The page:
Natural resources, energy and environment
South Sudan’s by far the most important natural resource is the large deposits of oil near the border with Sudan, mainly in the states of Unity, Upper Nile and Jonglei. The oil, like natural gas, exports. In addition, there are deposits of iron, copper, zinc, gold and silver, but the mining of these metals is insignificant.
Oil deposits have been known since the 1920s, but it was not until 1999 that commercial extraction began. Today’s South Sudan was then part of Sudan, which in 2011 was divided into the states of Sudan and South Sudan. At the split, about 75 percent of oil resources went to South Sudan. But the only two lines that South Sudan can use to transport the oil to the port of export in Port Sudan on the Red Sea are through Sudan. To use these lines, South Sudan pays fees to the neighboring country in the north.
- COUNTRYAAH: Major exports by South Sudan with a full list of the top products exported by the country. Includes trade value in U.S. dollars and the percentage for each product category.
Until 2012, oil generated good export income in South Sudan, but subsequent conflicts with both Sudan and the country have resulted in a significant reduction in oil money (see further Current policy and Economic overview).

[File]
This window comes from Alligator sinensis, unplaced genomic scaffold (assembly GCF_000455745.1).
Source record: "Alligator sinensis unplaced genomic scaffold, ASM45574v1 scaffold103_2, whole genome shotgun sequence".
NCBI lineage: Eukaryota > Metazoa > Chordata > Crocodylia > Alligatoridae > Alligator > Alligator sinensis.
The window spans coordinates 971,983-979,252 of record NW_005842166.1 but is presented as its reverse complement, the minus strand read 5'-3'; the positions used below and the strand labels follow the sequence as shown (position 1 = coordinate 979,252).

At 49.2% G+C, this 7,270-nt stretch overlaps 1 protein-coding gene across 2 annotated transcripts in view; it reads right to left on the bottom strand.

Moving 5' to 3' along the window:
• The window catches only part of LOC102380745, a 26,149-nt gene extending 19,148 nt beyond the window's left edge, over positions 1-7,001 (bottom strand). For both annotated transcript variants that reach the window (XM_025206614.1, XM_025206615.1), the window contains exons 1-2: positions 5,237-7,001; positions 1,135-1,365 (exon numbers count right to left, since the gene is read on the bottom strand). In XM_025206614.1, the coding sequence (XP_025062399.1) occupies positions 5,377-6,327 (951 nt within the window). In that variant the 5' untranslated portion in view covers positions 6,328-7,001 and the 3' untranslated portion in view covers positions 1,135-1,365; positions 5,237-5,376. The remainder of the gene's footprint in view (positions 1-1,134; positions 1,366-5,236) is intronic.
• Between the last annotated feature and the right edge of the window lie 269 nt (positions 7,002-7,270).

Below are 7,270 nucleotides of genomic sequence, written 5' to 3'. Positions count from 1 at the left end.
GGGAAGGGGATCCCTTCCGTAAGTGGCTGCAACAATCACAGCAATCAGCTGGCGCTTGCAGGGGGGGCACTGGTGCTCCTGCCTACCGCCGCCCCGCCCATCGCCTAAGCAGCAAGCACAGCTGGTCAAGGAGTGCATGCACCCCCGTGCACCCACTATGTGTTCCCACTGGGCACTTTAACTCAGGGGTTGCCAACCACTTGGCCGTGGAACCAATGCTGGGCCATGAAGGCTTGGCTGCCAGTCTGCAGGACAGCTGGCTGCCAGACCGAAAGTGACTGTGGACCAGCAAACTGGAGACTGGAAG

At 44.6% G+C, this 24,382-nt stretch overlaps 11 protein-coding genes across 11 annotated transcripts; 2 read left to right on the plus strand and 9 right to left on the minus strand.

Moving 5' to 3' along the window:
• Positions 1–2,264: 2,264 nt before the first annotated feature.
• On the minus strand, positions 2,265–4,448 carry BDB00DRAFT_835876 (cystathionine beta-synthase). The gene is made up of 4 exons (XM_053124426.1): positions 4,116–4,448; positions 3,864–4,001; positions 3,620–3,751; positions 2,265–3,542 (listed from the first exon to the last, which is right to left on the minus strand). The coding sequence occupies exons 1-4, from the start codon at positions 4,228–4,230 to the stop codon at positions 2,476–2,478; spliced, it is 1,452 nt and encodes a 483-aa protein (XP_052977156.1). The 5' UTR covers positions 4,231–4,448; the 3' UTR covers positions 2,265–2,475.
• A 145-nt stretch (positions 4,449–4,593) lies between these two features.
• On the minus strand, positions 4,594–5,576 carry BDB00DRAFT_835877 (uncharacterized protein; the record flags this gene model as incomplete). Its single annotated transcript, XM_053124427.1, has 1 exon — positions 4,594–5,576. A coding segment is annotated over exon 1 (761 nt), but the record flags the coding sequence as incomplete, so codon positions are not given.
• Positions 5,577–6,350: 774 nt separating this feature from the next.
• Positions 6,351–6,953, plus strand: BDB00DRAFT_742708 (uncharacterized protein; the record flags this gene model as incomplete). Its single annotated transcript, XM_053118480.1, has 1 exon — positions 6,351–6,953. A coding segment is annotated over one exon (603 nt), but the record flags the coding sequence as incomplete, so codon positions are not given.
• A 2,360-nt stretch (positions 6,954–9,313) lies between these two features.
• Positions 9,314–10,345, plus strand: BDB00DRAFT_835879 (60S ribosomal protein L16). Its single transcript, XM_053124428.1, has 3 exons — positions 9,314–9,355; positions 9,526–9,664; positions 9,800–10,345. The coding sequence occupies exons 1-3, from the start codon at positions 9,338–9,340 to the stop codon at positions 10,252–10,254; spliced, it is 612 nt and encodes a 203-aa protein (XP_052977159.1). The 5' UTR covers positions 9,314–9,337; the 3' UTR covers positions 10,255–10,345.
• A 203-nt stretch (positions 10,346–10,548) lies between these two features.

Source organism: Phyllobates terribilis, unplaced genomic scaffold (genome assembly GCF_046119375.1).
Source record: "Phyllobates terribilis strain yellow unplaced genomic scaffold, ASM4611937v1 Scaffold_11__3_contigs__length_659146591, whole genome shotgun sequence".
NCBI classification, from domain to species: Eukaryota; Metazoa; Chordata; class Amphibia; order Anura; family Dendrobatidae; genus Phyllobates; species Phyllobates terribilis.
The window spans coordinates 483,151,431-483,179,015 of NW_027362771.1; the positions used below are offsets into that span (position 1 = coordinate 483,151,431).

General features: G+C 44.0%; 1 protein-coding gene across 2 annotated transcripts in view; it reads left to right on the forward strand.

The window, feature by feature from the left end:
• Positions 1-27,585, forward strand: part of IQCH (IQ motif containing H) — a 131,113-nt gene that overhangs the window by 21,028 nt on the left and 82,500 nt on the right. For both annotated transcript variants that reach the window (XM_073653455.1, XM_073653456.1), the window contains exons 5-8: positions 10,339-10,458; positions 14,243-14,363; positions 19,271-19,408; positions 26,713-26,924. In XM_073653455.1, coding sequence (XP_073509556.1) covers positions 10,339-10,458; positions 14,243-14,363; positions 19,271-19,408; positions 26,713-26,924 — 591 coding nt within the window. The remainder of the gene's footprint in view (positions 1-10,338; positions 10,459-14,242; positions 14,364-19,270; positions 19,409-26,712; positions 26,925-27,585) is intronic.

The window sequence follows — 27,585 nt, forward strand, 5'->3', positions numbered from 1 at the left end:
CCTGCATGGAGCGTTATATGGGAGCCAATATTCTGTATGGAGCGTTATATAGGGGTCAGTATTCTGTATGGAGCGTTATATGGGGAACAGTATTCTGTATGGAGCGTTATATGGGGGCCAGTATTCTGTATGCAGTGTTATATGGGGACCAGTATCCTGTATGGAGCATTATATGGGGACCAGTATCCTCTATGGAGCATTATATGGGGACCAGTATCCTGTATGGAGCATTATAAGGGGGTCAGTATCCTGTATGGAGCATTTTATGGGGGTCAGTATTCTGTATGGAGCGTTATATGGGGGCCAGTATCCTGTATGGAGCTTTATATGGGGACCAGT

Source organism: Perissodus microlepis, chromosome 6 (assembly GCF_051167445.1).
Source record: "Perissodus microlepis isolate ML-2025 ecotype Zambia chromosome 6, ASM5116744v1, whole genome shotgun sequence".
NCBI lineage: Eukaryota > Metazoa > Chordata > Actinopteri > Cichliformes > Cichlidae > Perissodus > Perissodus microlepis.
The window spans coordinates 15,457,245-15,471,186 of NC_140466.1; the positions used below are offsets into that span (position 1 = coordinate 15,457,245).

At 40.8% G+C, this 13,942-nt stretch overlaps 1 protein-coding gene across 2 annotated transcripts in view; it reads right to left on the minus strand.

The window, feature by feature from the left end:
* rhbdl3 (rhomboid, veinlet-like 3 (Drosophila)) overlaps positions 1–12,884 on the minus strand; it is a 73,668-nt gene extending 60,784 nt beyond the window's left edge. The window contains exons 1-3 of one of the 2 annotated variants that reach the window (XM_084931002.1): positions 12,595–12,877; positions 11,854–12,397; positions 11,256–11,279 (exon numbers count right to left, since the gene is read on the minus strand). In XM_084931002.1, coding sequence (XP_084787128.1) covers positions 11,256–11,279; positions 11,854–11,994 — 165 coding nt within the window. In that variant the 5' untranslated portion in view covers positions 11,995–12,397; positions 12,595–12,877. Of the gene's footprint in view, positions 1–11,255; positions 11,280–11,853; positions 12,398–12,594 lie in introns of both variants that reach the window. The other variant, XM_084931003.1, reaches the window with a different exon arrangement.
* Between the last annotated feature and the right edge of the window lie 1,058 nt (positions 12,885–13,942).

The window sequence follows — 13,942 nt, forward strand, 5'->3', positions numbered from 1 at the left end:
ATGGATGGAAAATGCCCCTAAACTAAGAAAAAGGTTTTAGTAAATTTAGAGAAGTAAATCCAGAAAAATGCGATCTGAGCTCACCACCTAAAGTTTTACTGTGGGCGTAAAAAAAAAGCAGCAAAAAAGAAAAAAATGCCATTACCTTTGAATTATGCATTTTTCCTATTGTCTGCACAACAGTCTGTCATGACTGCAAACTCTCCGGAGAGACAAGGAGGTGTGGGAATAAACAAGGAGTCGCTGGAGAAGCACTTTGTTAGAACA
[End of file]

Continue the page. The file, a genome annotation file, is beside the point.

Foreign companies compete to map and exploit oil resources. However, a few years after the start of the extraction, Western companies, such as Canadian Talisman Energy and Swedish Lundin Oil / Lundin Petroleum, decreased their operations in Sudan, following reports that the government had displaced local people near oil wells. The Western companies were occupied by Asian companies such as Indian ONGC, Malaysian Petronas and Chinese CNPC. Nowadays, Western companies are re-operating, such as French Total and American Exxon Mobil, as well as Arab companies such as Kuwaiti Kufpec.
- Abbreviationfinder: A popular acronym site in the world covering abbreviation for each country. For example, SSOM stands for South Sudan. Visit itypeusa for more information about South Sudan.
There is a great lack of electricity in South Sudan, partly because the electricity grid is so poorly developed. Only a few percent of the population have continuous access to electricity, most of them live in the capital Juba. Diesel-powered local generators are the most common way of generating electricity. Municipal power plants with local distribution networks are only available in some of the larger cities. Most power plants are powered by oil or coal.
The huge water resources give South Sudan the opportunity to greatly expand electricity generation. A number of projects were at the planning stage before the civil war broke out in 2013, but then stopped.
Warnings have come about serious environmental threats in the wake of oil recovery. In the oil-rich state of Unity, dangerous levels of heavy metals such as lead, cadmium and arsenic have been measured in the wells of the locals. There have also been fears that the emissions will spread to the world’s largest inland wetland, Suddträsken north of Juba.